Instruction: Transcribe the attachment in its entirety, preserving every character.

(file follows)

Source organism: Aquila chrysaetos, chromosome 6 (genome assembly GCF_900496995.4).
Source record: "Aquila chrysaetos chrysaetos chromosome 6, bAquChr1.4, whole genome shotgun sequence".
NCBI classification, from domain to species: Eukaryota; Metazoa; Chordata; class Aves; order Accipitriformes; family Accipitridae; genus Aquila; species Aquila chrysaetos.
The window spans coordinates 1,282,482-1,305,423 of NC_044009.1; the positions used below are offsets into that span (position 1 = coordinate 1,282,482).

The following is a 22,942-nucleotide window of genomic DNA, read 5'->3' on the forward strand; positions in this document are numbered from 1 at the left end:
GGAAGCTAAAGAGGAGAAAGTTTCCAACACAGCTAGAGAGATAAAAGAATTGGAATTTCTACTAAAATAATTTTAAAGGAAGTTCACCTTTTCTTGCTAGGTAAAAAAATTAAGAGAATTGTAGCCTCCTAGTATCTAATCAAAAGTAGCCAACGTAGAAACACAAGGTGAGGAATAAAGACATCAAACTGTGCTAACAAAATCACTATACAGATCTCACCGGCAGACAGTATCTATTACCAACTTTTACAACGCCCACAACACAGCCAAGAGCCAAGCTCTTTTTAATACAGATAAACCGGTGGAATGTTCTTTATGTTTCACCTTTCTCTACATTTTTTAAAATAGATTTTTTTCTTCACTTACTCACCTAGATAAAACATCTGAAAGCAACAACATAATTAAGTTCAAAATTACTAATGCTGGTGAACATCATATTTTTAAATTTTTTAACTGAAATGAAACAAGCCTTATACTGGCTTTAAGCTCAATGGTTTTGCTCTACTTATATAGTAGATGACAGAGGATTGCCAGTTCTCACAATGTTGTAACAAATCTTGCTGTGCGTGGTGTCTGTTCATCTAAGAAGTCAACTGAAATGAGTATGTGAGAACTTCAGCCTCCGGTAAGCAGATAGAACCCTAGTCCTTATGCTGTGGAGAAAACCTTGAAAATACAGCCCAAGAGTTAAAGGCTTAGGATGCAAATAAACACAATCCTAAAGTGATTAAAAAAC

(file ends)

Source organism: Aquila chrysaetos, chromosome 6 (genome assembly GCF_900496995.4).
Source record: "Aquila chrysaetos chrysaetos chromosome 6, bAquChr1.4, whole genome shotgun sequence".
NCBI classification, from domain to species: Eukaryota; Metazoa; Chordata; class Aves; order Accipitriformes; family Accipitridae; genus Aquila; species Aquila chrysaetos.
The window spans coordinates 1,282,482-1,305,423 of NC_044009.1; the positions used below are offsets into that span (position 1 = coordinate 1,282,482).

The following is a 22,942-nucleotide window of genomic DNA, read 5'->3' on the forward strand; positions in this document are numbered from 1 at the left end:
GGAAGCTAAAGAGGAGAAAGTTTCCAACACAGCTAGAGAGATAAAAGAATTGGAATTTCTACTAAAATAATTTTAAAGGAAGTTCACCTTTTCTTGCTAGGTAAAAAAATTAAGAGAATTGTAGCCTCCTAGTATCTAATCAAAAGTAGCCAACGTAGAAACACAAGGTGAGGAATAAAGACATCAAACTGTGCTAACAAAATCACTATACAGATCTCACCGGCAGACAGTATCTATTACCAACTTTTACAACGCCCACAACACAGCCAAGAGCCAAGCTCTTTTTAATACAGATAAACCGGTGGAATGTTCTTTATGTTTCACCTTTCTCTACATTTTTTAAAATAGATTTTTTTCTTCACTTACTCACCTAGATAAAACATCTGAAAGCAACAACATAATTAAGTTCAAAATTACTAATGCTGGTGAACATCATATTTTTAAATTTTTTAACTGAAATGAAACAAGCCTTATACTGGCTTTAAGCTCAATGGTTTTGCTCTACTTATATAGTAGATGACAGAGGATTGCCAGTTCTCACAATGTTGTAACAAATCTTGCTGTGCGTGGTGTCTGTTCATCTAAGAAGTCAACTGAAATGAGTATGTGAGAACTTCAGCCTCCGGTAAGCAGATAGAACCCTAGTCCTTATGCTGTGGAGAAAACCTTGAAAATACAGCCCAAGAGTTAAAGGCTTAGGATGCAAATAAACACAATCCTAAAGTGATTAAAAAAC